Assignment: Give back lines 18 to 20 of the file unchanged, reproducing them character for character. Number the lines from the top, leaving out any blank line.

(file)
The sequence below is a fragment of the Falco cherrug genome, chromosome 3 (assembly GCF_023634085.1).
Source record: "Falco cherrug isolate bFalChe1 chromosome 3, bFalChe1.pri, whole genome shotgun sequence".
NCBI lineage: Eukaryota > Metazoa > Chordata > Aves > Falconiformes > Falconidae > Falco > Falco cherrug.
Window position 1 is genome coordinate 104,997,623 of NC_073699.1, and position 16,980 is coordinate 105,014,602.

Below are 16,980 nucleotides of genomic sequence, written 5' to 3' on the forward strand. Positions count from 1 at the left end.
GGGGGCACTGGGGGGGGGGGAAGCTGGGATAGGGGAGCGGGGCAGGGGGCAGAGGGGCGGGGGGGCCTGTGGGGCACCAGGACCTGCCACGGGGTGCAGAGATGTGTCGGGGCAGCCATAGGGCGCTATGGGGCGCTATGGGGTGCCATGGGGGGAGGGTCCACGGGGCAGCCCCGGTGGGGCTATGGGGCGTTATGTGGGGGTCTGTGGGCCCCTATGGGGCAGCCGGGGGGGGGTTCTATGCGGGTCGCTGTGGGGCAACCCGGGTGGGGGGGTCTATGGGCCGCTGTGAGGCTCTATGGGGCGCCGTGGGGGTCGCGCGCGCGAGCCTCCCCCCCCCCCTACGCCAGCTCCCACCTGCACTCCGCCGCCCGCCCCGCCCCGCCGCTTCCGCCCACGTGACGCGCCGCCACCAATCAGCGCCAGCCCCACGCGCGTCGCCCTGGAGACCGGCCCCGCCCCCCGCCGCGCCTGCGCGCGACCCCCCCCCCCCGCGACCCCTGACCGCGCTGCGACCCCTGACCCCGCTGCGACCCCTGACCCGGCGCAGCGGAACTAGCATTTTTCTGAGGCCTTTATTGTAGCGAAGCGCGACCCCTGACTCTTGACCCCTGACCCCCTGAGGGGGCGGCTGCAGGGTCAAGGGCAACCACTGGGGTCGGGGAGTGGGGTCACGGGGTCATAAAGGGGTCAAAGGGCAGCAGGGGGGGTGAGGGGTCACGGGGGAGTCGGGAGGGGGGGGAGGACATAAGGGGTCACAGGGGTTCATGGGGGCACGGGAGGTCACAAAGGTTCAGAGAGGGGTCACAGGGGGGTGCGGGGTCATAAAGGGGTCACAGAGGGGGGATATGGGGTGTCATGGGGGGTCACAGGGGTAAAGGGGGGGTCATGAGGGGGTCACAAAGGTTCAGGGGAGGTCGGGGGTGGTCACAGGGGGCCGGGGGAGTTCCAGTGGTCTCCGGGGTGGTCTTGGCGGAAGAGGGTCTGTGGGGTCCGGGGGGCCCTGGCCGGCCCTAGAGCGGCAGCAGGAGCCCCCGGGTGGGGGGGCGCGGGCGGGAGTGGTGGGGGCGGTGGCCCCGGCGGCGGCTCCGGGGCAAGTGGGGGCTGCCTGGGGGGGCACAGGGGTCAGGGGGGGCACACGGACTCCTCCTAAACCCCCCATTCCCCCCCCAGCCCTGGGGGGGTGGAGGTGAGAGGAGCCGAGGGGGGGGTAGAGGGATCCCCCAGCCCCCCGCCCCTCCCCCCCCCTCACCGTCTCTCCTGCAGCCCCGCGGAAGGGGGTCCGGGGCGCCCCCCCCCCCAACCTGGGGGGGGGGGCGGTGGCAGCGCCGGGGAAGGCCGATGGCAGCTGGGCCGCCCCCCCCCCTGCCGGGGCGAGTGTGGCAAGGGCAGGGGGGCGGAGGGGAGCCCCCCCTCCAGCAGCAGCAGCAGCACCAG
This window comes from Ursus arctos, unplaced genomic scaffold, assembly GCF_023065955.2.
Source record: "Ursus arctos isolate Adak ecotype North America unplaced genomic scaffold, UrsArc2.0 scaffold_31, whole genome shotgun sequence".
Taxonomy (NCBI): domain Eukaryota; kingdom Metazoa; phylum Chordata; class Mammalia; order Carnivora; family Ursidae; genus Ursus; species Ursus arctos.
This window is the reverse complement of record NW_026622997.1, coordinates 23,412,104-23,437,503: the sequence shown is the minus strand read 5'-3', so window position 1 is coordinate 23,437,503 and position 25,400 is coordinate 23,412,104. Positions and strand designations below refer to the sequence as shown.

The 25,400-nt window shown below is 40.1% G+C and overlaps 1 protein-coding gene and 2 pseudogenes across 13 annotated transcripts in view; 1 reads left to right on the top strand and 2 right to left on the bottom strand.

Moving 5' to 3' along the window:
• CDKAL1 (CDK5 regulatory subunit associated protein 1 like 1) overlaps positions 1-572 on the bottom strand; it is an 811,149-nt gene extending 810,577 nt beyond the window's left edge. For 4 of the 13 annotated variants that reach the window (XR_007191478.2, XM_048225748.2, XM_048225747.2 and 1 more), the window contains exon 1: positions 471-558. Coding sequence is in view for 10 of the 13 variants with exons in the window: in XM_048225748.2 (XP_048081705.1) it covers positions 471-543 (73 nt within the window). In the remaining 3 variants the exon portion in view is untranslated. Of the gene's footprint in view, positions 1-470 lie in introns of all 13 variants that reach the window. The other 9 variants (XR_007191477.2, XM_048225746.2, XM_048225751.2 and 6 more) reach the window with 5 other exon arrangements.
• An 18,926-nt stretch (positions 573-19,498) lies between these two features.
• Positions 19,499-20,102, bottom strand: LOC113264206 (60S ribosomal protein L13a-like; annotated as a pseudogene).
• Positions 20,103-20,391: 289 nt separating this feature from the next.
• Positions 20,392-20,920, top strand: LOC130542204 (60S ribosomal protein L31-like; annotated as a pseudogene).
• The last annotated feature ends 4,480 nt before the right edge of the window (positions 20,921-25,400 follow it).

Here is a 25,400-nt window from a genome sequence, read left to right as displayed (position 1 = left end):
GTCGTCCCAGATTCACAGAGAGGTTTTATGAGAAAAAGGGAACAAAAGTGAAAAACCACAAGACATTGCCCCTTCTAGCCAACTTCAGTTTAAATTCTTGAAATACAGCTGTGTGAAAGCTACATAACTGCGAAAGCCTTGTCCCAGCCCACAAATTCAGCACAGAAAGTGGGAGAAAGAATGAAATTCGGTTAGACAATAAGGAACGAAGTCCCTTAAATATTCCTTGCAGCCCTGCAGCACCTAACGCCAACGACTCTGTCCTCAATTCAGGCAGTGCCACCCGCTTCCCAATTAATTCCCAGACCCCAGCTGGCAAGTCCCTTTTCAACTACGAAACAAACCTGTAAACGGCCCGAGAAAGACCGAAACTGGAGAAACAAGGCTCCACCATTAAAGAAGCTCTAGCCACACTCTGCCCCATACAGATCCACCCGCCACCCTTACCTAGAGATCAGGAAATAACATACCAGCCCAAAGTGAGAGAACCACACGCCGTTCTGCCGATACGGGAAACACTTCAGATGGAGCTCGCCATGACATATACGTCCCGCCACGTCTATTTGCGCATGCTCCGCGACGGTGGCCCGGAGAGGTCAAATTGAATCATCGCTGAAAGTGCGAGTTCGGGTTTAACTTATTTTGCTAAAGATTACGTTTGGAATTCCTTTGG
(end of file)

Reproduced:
• The last annotated feature ends 4,480 nt before the right edge of the window (positions 20,921-25,400 follow it).

Here is a 25,400-nt window from a genome sequence, read left to right as displayed (position 1 = left end):
GTCGTCCCAGATTCACAGAGAGGTTTTATGAGAAAAAGGGAACAAAAGTGAAAAACCACAAGACATTGCCCCTTCTAGCCAACTTCAGTTTAAATTCTTGAAATACAGCTGTGTGAAAGCTACATAACTGCGAAAGCCTTGTCCCAGCCCACAAATTCAGCACAGAAAGTGGGAGAAAGAATGAAATTCGGTTAGACAATAAGGAACGAAGTCCCTTAAATATTCCTTGCAGCCCTGCAGCACCTAACGCCAACGACTCTGTCCTCAATTCAGGCAGTGCCACCCGCTTCCCAATTAATTCCCAGACCCCAGCTGGCAAGTCCCTTTTCAACTACGAAACAAACCTGTAAACGGCCCGAGAAAGACCGAAACTGGAGAAACAAGGCTCCACCATTAAAGAAGCTCTAGCCACACTCTGCCCCATACAGATCCACCCGCCACCCTTACCTAGAGATCAGGAAATAACATACCAGCCCAAAGTGAGAGAACCACACGCCGTTCTGCCGATACGGGAAACACTTCAGATGGAGCTCGCCATGACATATACGTCCCGCCACGTCTATTTGCGCATGCTCCGCGACGGTGGCCCGGAGAGGTCAAATTGAATCATCGCTGAAAGTGCGAGTTCGGGTTTAACTTATTTTGCTAAAGATTACGTTTGGAATTCCTTTGG